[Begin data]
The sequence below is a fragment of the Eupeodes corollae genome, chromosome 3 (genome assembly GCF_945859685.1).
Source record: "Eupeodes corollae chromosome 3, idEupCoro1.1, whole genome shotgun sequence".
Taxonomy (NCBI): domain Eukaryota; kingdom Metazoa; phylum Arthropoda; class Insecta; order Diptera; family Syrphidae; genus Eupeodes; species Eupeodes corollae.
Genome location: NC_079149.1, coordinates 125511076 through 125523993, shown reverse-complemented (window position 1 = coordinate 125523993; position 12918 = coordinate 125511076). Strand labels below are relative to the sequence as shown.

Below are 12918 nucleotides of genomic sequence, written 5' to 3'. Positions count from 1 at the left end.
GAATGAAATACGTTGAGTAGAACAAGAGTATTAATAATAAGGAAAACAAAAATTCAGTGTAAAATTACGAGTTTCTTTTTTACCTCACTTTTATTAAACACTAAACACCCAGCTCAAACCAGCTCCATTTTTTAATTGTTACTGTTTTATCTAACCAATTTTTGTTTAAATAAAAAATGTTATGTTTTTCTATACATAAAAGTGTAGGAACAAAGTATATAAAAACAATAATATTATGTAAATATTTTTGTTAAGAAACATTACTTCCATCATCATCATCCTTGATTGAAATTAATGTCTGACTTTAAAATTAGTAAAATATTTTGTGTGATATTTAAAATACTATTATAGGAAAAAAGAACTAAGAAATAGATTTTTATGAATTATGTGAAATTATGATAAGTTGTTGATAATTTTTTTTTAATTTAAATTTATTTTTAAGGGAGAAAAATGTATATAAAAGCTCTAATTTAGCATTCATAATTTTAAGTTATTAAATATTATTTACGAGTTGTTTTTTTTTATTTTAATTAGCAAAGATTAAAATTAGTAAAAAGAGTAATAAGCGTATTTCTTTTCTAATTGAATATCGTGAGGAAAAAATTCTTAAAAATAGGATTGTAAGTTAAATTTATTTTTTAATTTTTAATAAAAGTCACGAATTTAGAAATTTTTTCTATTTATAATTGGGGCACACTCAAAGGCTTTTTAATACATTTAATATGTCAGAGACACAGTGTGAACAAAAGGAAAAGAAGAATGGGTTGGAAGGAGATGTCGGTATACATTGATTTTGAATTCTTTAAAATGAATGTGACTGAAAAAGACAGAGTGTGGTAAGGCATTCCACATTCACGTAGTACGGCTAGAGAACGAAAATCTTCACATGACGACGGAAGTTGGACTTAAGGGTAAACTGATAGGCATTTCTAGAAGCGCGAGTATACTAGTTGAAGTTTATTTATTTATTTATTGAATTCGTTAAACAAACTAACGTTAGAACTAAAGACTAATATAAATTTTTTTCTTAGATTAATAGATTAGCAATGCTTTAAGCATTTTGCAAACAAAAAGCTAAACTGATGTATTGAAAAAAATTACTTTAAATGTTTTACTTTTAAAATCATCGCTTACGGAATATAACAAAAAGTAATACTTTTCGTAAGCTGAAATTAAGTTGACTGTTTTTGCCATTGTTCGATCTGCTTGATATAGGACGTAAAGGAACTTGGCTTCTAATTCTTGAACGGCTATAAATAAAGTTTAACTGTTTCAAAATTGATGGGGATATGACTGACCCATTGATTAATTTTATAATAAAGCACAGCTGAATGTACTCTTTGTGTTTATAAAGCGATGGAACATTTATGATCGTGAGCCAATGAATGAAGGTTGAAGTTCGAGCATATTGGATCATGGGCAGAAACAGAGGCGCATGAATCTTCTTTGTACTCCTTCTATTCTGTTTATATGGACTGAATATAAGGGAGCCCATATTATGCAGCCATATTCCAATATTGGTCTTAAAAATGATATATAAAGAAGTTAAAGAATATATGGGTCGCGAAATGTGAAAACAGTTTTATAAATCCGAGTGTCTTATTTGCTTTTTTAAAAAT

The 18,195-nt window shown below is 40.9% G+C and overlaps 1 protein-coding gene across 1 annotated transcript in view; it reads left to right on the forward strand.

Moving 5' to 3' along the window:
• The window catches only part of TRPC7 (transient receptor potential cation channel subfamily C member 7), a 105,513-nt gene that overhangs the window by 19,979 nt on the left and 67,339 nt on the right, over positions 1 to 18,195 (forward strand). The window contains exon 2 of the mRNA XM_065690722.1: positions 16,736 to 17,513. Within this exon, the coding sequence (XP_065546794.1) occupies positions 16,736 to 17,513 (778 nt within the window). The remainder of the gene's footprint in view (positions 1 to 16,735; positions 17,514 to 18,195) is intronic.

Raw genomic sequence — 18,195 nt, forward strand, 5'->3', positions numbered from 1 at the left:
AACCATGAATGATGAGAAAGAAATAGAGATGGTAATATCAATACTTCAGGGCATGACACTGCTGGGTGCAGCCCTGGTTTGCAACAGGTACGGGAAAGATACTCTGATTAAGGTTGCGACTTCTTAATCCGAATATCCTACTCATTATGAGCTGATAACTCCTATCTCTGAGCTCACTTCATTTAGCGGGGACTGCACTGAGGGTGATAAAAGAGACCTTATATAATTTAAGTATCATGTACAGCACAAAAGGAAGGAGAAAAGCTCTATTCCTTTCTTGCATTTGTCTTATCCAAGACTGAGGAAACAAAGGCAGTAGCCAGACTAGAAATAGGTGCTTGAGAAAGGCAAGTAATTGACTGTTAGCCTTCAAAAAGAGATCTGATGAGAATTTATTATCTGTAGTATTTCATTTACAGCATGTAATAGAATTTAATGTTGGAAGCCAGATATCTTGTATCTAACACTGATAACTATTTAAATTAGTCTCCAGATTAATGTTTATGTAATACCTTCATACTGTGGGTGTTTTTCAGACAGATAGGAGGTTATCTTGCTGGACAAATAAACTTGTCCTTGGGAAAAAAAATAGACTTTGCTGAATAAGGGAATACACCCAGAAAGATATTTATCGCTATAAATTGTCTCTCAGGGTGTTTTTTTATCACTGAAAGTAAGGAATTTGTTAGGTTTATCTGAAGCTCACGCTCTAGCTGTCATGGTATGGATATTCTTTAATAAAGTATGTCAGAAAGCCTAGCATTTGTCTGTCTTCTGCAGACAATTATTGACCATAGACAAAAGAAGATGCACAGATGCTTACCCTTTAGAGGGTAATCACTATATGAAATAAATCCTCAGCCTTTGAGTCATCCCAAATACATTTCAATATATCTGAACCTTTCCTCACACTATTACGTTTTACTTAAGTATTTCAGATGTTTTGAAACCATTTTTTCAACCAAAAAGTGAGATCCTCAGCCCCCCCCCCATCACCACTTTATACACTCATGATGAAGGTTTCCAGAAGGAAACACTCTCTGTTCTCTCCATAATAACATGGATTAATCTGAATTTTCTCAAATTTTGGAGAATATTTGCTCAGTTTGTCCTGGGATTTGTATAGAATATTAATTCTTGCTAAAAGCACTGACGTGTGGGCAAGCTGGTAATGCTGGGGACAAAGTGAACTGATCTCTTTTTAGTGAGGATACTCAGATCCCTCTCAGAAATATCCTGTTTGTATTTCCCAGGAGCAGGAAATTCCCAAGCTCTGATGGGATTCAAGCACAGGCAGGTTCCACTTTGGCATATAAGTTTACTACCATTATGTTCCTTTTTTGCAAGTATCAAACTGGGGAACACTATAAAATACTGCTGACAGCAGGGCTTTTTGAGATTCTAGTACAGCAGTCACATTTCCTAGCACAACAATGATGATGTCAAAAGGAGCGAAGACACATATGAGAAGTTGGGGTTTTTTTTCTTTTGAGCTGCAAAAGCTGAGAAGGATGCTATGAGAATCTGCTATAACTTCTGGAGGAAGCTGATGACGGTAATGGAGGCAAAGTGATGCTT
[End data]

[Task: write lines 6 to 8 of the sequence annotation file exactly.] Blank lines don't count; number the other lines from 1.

GAATGAAATACGTTGAGTAGAACAAGAGTATTAATAATAAGGAAAACAAAAATTCAGTGTAAAATTACGAGTTTCTTTTTTACCTCACTTTTATTAAACACTAAACACCCAGCTCAAACCAGCTCCATTTTTTAATTGTTACTGTTTTATCTAACCAATTTTTGTTTAAATAAAAAATGTTATGTTTTTCTATACATAAAAGTGTAGGAACAAAGTATATAAAAACAATAATATTATGTAAATATTTTTGTTAAGAAACATTACTTCCATCATCATCATCCTTGATTGAAATTAATGTCTGACTTTAAAATTAGTAAAATATTTTGTGTGATATTTAAAATACTATTATAGGAAAAAAGAACTAAGAAATAGATTTTTATGAATTATGTGAAATTATGATAAGTTGTTGATAATTTTTTTTTAATTTAAATTTATTTTTAAGGGAGAAAAATGTATATAAAAGCTCTAATTTAGCATTCATAATTTTAAGTTATTAAATATTATTTACGAGTTGTTTTTTTTTATTTTAATTAGCAAAGATTAAAATTAGTAAAAAGAGTAATAAGCGTATTTCTTTTCTAATTGAATATCGTGAGGAAAAAATTCTTAAAAATAGGATTGTAAGTTAAATTTATTTTTTAATTTTTAATAAAAGTCACGAATTTAGAAATTTTTTCTATTTATAATTGGGGCACACTCAAAGGCTTTTTAATACATTTAATATGTCAGAGACACAGTGTGAACAAAAGGAAAAGAAGAATGGGTTGGAAGGAGATGTCGGTATACATTGATTTTGAATTCTTTAAAATGAATGTGACTGAAAAAGACAGAGTGTGGTAAGGCATTCCACATTCACGTAGTACGGCTAGAGAACGAAAATCTTCACATGACGACGGAAGTTGGACTTAAGGGTAAACTGATAGGCATTTCTAGAAGCGCGAGTATACTAGTTGAAGTTTATTTATTTATTTATTGAATTCGTTAAACAAACTAACGTTAGAACTAAAGACTAATATAAATTTTTTTCTTAGATTAATAGATTAGCAATGCTTTAAGCATTTTGCAAACAAAAAGCTAAACTGATGTATTGAAAAAAATTACTTTAAATGTTTTACTTTTAAAATCATCGCTTACGGAATATAACAAAAAGTAATACTTTTCGTAAGCTGAAATTAAGTTGACTGTTTTTGCCATTGTTCGATCTGCTTGATATAGGACGTAAAGGAACTTGGCTTCTAATTCTTGAACGGCTATAAATAAAGTTTAACTGTTTCAAAATTGATGGGGATATGACTGACCCATTGATTAATTTTATAATAAAGCACAGCTGAATGTACTCTTTGTGTTTATAAAGCGATGGAACATTTATGATCGTGAGCCAATGAATGAAGGTTGAAGTTCGAGCATATTGGATCATGGGCAGAAACAGAGGCGCATGAATCTTCTTTGTACTCCTTCTATTCTGTTTATATGGACTGAATATAAGGGAGCCCATATTATGCAGCCATATTCCAATATTGGTCTTAAAAATGATATATAAAGAAGTTAAAGAATATATGGGTCGCGAAATGTGAAAACAGTTTTATAAATCCGAGTGTCTTATTTGCTTTTTTAAAAAT

The 18,195-nt window shown below is 40.9% G+C and overlaps 1 protein-coding gene across 1 annotated transcript in view; it reads left to right on the forward strand.

Moving 5' to 3' along the window: